An interesting look at transit use in Calgary — a sprawling, car-oriented city — in comparison to similar U.S. cities such as Dallas. The article notes that 87 percent of households in Calgary live in suburban environs, yet the city has more than two times the transit trips than in Dallas with only one-fourth the population. What could account for this difference? The author believes it can be attributed to the lack of downtown freeways. Excerpt:
Decades of progressive thinking about how to run downtown have produced a Calgary where there are no freeways entering the central city. Citizens there have been vocally opposed to building highways there since the 1950s, with the consequence that it is simply not that quick to get into downtown by car. This has a number of related effects, including the incentivization of non-automobile modes and the reduction in outward suburban sprawl (since it takes a longer amount of time to get to the center of downtown).
In Dallas, on the other hand, six grade-separated highways radiate from downtown, a loop tightly encircles it, and state highway planners have been pushing for a new tollway directly adjacent to it — in the middle of a park.
Another reason posited for Calgary’s high transit ridership is restrictive downtown parking policies that are balanced by investments in park-and-rides near transit stations. So what does this all mean?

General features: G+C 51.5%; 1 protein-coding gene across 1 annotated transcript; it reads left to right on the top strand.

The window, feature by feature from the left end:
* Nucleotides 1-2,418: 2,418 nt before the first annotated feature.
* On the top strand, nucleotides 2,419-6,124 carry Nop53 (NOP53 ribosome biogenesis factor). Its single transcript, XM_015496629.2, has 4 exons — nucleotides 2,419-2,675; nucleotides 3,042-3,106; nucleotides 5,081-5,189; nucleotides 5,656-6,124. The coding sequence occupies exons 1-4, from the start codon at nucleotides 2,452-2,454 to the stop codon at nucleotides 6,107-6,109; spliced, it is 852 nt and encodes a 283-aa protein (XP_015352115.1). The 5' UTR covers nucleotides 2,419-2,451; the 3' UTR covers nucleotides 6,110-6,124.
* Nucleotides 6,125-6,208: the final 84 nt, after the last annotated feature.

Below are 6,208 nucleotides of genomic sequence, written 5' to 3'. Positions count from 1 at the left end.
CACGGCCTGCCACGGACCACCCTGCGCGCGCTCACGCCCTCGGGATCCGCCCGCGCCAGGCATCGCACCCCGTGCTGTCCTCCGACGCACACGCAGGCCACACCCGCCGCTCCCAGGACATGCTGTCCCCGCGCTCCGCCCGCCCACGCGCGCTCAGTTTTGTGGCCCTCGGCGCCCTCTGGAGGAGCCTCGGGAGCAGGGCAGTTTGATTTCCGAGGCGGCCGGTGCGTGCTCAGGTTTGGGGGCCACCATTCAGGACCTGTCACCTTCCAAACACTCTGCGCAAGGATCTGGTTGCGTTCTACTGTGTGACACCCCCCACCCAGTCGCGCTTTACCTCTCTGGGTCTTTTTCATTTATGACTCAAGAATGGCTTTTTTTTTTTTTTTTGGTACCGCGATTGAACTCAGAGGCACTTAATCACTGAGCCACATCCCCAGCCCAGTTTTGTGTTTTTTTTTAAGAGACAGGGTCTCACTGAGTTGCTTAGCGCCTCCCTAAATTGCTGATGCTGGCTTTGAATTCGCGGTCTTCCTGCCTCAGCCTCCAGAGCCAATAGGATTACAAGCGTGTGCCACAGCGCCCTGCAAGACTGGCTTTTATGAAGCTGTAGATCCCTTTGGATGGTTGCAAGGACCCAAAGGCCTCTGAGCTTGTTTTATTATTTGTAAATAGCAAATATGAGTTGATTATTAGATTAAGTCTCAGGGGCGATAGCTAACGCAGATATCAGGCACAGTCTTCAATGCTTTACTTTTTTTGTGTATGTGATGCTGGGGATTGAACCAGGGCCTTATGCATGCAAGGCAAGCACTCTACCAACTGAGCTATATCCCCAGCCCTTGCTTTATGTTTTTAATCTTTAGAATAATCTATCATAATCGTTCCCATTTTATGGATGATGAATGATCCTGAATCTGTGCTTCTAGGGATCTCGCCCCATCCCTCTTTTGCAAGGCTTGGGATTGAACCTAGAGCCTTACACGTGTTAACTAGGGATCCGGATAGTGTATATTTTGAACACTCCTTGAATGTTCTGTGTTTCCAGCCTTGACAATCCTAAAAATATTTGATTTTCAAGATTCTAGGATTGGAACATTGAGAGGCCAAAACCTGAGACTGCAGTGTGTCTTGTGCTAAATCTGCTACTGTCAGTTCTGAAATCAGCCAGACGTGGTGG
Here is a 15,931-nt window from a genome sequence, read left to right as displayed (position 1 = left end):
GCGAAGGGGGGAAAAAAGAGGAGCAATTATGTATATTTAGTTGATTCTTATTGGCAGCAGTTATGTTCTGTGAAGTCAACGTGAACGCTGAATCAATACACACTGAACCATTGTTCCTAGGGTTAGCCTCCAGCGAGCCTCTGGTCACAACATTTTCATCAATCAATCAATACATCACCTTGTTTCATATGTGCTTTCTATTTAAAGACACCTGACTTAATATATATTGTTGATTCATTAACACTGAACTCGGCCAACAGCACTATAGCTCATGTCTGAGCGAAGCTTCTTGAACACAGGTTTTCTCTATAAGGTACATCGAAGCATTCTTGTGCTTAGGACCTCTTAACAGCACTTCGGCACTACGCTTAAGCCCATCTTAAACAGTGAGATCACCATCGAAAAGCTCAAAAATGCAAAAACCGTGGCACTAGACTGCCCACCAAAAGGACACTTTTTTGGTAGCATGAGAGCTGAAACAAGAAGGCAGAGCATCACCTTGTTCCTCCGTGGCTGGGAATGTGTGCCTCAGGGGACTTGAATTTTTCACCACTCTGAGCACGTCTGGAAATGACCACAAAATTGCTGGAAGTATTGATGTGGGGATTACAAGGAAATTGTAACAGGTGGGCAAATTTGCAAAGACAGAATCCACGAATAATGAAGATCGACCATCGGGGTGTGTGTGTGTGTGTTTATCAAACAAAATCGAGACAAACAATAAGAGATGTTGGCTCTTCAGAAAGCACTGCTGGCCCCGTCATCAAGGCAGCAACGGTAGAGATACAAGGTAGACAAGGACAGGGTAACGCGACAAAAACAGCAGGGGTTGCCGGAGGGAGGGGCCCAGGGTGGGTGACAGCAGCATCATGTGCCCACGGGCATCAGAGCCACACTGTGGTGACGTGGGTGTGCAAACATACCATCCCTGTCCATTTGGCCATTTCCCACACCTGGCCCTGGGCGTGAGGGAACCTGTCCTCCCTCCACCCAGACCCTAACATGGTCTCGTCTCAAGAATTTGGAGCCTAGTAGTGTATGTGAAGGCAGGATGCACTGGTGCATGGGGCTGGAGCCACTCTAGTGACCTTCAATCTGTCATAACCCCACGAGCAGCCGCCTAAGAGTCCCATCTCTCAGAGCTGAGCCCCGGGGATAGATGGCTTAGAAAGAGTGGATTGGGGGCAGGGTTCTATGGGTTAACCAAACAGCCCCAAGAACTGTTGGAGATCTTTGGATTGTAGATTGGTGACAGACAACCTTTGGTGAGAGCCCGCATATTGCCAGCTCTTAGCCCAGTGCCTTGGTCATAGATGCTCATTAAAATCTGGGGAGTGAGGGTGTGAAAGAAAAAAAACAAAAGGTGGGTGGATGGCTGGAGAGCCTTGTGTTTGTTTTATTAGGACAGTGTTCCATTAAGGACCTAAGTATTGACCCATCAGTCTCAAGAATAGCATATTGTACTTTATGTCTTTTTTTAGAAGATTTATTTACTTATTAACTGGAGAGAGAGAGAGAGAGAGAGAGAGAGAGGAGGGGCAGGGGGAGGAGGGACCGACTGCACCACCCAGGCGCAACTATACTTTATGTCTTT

Calgary’s success — unlike that of Vancouver, Montreal, or Toronto, for example — comes despite its relative lack of pedestrian-friendly neighborhoods and a transit system that has encouraged them. To a significant degree, it is clear that it is possible to boost transit use simply by making it more expensive and complicated to drive to work, and relatively easier to take transit.
More woes for Washington state’s Alaskan Way Viaduct replacement project. Buildings now appear to be sinking in Seattle’s Pioneer Square as recovery efforts continue nearby to repair the tunnel boring machine (TBM) nicknamed Bertha. As the world’s largest TBM, Bertha was built to tunnel a new highway underneath downtown Seattle, but was damaged when it unexpectedly hit metal pipes last year. It has been stuck ever since.
Residents in one building on the square have noticed their doors are now catching the floor. The cause of the sinking is likely from the repair efforts for the TBM which involved digging a 12-story deep pit and pumping out groundwater, which might have caused unexpected ground settlement.
Another chapter in the ride-share company saga. Uber gets the spotlight again since its competitor Lyft has already settled and vowed to “play by the rules.” For Uber this time it’s a consumer protection lawsuit filed by the L.A. and S.F district attorneys alleging the company is misleading its customers about the extent of driver background checks, among other issues. The lawsuit is not expected to affect Uber’s operations in California.
You won’t believe what this list includes! Okay, sorry about the click-bait, but the point here is spot-on.
See America’s streetcar systems at scale (Greater Greater Washington)
Cool graphic compares America’s 19 streetcar systems. Philly, New Orleans and Portland appear to have the most extensive systems in these early days of the 21st century.
Categories: Transportation Headlines